Showing 49 results

Catalogue Description
Advanced search options
Print preview View:

49 results with digital objects Show results with digital objects

Andrew Johnson

His life as a pupil at Westminster. Cliques and the effect of the arrival of girls in sixth form. [4.09] Stayed in touch with surprisingly few Westminster schoolmates. [6.21] Phab [experience week in partnership with a charity working with disabled and non-disabled children]. How it has changed over the years. His work gave it more stability, health and safety clearance and financial stability. [10.54] Phab’s expansion over the years, and possible reasons for its growth. [13.54] Difference between his school days and time as a teacher. School now seems better able to help pupils who are less academically gifted than the others. School takes part in more outreach and charity work. School facilities much better. The Manoukian Music Centre, Millicent Fawcett Hall [theatre], Weston’s [classrooms] and Lawrence Hall [sports centre] were all acquired after his schooldays. [16.20] Difficult to tell if there’s been a change in ethos. Still promotes individuality. [18.07] Effects of internet. [19.25] Effects of increased numbers of pupils. [21.28] How his experience of the school has changed now he’s a teacher. [23.06] Will miss colleagues and pupils, but not the physical place. [26.12] His future plans. His move to the London Academy of Excellence. Potential to make a difference to social mobility. How he will interpret the role. [31.11] Proud moments as a pupil. [33.22] Proud moments as a teacher. The changed atmosphere in Ashburnham. The house publication The Ash Tree and house concerts and plays. The house has become a community. Has enjoyed his time as a teacher.

Gavin Griffiths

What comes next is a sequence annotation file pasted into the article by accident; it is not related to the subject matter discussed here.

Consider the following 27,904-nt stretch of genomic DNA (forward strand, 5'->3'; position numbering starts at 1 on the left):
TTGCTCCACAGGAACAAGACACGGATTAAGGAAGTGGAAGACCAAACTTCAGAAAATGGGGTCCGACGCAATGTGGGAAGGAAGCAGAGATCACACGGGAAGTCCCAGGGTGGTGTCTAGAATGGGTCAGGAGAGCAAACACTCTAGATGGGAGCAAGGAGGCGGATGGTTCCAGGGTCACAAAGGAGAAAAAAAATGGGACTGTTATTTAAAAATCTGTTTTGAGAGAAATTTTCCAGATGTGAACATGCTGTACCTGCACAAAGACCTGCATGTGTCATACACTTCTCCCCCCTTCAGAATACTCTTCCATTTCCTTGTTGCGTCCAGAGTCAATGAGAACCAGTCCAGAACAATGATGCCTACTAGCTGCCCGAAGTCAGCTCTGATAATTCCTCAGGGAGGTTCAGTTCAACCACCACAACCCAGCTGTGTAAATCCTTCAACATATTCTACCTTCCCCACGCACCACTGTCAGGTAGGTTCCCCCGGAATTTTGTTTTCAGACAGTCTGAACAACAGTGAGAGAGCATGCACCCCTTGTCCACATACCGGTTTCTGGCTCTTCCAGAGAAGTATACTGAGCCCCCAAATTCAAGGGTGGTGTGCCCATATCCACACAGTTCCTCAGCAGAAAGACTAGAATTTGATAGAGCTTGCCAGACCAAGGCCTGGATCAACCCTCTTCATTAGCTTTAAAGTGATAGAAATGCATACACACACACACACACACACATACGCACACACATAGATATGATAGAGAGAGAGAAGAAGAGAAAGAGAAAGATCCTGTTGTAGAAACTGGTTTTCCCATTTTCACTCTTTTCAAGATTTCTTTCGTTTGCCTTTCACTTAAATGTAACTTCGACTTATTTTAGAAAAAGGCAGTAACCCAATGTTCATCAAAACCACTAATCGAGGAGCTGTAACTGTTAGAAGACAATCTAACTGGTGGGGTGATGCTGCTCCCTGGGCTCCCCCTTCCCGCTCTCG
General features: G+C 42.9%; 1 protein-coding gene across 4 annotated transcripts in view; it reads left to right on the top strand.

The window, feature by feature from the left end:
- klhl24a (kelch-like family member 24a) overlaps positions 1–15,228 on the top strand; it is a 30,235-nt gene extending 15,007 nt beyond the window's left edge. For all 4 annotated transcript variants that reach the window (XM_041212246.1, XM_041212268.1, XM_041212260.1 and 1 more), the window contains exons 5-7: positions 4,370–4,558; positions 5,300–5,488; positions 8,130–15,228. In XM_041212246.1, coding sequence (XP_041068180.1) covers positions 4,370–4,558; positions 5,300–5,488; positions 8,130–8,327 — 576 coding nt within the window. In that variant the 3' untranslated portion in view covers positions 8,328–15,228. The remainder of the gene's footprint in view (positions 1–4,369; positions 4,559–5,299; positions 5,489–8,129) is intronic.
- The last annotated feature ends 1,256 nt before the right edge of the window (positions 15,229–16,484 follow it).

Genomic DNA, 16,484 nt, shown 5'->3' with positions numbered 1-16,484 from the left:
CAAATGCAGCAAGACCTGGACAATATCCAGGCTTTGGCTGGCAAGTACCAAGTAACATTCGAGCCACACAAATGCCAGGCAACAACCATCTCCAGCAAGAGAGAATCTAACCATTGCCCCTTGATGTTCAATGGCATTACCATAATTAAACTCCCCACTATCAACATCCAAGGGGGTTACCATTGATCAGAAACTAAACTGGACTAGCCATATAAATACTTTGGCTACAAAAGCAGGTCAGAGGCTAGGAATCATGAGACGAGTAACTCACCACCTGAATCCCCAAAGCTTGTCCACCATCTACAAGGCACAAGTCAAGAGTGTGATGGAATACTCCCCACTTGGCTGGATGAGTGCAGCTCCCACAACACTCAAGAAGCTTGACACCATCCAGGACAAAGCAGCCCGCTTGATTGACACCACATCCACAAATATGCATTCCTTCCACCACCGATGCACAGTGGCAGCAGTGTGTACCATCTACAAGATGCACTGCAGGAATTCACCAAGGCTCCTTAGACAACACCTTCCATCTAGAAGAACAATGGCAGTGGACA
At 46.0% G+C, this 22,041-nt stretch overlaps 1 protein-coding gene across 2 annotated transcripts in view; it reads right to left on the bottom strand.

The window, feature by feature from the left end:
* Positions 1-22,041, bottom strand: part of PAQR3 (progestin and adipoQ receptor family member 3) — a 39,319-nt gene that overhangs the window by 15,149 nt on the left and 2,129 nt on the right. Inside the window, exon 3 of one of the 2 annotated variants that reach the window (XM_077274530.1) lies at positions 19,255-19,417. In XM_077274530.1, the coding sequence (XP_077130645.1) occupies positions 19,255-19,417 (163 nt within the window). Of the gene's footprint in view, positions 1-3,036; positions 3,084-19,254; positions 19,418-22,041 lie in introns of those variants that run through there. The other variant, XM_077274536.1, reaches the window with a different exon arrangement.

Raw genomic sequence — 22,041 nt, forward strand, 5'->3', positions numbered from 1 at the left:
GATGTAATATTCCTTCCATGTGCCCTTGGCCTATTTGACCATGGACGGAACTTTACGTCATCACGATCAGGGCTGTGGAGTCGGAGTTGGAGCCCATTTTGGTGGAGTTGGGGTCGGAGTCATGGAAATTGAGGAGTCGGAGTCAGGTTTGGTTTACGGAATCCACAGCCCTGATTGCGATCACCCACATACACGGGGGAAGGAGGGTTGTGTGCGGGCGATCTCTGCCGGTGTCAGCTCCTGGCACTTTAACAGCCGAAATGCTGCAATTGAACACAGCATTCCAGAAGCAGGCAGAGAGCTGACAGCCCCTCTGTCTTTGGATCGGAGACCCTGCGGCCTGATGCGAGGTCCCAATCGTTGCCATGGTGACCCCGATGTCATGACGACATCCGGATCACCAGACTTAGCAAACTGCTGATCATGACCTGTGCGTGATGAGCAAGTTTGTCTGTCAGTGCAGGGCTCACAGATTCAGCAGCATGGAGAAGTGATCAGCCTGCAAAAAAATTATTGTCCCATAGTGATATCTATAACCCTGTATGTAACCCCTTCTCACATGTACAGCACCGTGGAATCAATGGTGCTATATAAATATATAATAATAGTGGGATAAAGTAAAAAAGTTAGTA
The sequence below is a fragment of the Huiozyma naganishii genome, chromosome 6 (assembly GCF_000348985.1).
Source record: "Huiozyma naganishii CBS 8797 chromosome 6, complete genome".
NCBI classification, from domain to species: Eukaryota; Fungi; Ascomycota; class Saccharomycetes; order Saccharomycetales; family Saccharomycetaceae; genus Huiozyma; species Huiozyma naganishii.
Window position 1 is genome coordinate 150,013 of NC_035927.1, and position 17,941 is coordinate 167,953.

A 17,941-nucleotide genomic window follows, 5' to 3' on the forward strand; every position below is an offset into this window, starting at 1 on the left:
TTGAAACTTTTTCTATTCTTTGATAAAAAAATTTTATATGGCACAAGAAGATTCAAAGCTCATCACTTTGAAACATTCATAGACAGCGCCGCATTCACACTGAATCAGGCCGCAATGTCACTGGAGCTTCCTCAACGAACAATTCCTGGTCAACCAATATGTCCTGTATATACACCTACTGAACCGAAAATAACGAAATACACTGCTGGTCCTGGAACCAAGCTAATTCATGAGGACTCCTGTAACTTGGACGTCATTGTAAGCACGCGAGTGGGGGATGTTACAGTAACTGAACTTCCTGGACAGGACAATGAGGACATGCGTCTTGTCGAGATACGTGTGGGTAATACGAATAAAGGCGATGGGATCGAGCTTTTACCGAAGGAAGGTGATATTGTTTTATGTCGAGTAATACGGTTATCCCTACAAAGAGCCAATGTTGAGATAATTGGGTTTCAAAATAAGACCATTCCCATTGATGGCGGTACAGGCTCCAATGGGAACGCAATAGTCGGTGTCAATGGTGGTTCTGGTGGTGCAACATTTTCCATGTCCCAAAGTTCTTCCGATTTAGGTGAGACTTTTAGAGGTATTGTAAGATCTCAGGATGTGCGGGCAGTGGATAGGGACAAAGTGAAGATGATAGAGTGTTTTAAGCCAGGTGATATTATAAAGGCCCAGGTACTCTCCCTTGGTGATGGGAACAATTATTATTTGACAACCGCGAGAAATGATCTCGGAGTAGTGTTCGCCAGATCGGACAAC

No strong impulse to go to Westminster. Serendipity rather than conscious plan. Just wanted to leave his school in Wimbledon. [2:07] Sees teaching as a job rather than a career. Accommodation at school meant he had a better lifestyle than he would otherwise have been able to afford, so unable to leave Westminster. [3:50] Enjoyed all his roles in the school. Attempts to prevent him from being Head of English. Without an SMT, it was easier for elderly teachers to put pressure on Head Masters than it is now. [7:05] Ashburnham House Master. Great job. Its location meant it was difficult to get people over there. Supervision of the house had not previously been very thorough. [8:31] Grant’s was fun but very tiring, since it was a boarding house and therefore very long hours. This improved after another boarding house master had a nervous breakdown. [10:18] Far greater parental involvement than before. Can make it more difficult for the children. [12:17] Westminster looks after children better than it used to. More involvement and pastoral support from the House Master now. [13:26] Change in the texts studied. Othello and Lolita now no longer on the syllabus. [18:33] Teachers’ tendency to perform. Used to being the centre of attention. [19:13] Big figures in the Common Room. Ernest Sanger, an Austrian Jew who left Europe before the outbreak of war. Should have been an academic. Theo Zinn, an enormous influence. [21:47] Inspirational teachers can often be the bully as well. [22:29] Common Room 30 years ago. All men apart from one teacher. Smoking and conspiring. An example of plotting against the Head Master, John Rae. [24:21] Improvements to Common Room photocopying during his time as Common Room President. Also finding a helpful Common Room secretary. [27:47] Computers have made some tasks easier but have created more work. Enjoyed teaching in different classrooms when there was more pressure for space. [31:14] Introduction of girls to the school. Frances Holland School didn’t have laboratories, so girls came for the science lessons. It began as an informal arrangement. [32:57] The introduction of girls meant there was more socialising in Yard. House differences became less important. [35:24] Much harder to get into Oxbridge than it used to be. [38:21] The importance of straightforward criticism. [41:24] Theory of the developing intellect. [42:01] Negative effects of child protection policies. More cumbersome now and instructs children to distrust all adults. Morally offensive. [45:20] Miss the 7th term for Oxbridge, when the most difficult topics were tackled, but otherwise the intellectual element of teaching is just as challenging. [46:49] Teachers that he particularly remembers. Russell Dudley-Smith, a polymath. Richard Jacobs, an inspiration as an English teacher. [48:58] The predominance of Maths, the only subject with no moral content. On whether this will continue. [51:43] Advice to teachers joining Westminster. Advice to pupils at Westminster. [54:51] The virtues of conformity or independent thinking. [55:41] Will miss having an audience when he leaves. [56:50] An anecdote about a pupil’s late prep. [58:22] Unsure what he will do after Westminster. Perhaps writing. [1:00:19] Preventing the stripper-gram from accosting John Rae.